Tag Archive: jailhouse lawyer

What It Takes To Be a Jailhouse Lawyer


‘For $12 of Commissary, He Got 10 Years Off His Sentence.’


From The Marshall Project / By Beth Schwartzapfel

In 1980, the Texas Court of Criminal Appeals vacated Jerry Hartfield’s murder conviction and ordered a new trial. But the trial never happened. Twenty-six years later, Hartfield crafted a handwritten petition arguing, essentially, he was serving time for a crime he was no longer convicted of. The person who helped him craft the petition? His cellmate, a jailhouse lawyer. It took almost ten years, but it worked: Hartfield’s new trial started this week.

“Jailhouse lawyer” is an informal term for a prisoner who helps other inmates with legal filings. And in most places, the help is just that: informal. Though the term is occasionally used synonymously with “hack” (“a lawyer who throws out any and all arguments, even blatantly wrong ones,” according to Urban Dictionary), jailhouse lawyers have been at the heart of several key legal victories: the right to an attorney, the right to be protected from abuse by other prisoners and by guards, and the right to free exercise of religion. In his book Jailhouse Lawyers, Mumia Abu-Jamal, perhaps America’s most well-known jailhouse lawyer, described the practice as “law written with stubs of pencils…law learned in a stew of bitterness, under the constant threat of violence, in places where millions of people live, but millions of others wish to ignore or forget.” (more…)

Why Environmentalists Should Celebrate 25 Years of Prison Legal News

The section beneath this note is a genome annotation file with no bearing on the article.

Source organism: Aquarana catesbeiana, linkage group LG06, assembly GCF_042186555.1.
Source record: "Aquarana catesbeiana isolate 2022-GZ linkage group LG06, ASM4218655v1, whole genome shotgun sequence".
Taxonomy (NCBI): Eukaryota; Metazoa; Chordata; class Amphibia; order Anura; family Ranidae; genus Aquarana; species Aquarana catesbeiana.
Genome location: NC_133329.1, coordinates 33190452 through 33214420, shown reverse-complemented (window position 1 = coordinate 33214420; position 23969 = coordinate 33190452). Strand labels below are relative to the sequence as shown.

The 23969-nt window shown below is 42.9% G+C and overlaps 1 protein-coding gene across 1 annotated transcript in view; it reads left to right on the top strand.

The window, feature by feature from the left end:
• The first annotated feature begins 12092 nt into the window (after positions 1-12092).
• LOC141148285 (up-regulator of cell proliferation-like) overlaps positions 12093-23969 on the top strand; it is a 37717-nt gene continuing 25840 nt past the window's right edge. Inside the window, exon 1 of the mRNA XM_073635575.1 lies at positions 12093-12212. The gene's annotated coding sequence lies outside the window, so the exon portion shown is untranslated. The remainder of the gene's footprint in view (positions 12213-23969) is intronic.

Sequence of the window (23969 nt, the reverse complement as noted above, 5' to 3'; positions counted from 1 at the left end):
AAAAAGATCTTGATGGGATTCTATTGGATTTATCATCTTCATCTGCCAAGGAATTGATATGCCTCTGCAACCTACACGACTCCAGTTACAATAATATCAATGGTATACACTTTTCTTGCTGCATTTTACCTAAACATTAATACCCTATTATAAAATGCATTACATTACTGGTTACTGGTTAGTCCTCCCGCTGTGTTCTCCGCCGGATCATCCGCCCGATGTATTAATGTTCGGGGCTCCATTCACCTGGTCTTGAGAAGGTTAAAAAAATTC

An interview with Paul Wright, editor of PLN and director of the Human Rights Defense Center, by a former Earth First! Journal collective member.

From Earth First! Newswire / By Panagioti

Prison Legal News was born the same year that the Earth First! was figuring out what it meant to support incarcerated warriors of the eco-defense movement, resulting from the Arizona 5 busts. Environmentalism and the prison industrial complex would be intertwined for Earth First! from that point on. The prison support pages of the Earth First! Journal would be a constant presence in the publication—going from a brief sidebar to a full-blown spread in the magazine with the spike in prisoners following the first Green Scare indictments in 2005.

As a resulting of EF! activists doing time in county, state and federal facilities across the US, the numbers of prisoner subscribers also began to rise steadily. Today there are now thousands of prisoners who have an Earth First! Journal pass through their hands. There are also many supporters on the outside who make donations explicitly for the purpose of keeping these prisoner subscriptions possible—being that very few prisoners are able to make enough on slave wages to pay full price for a subscription.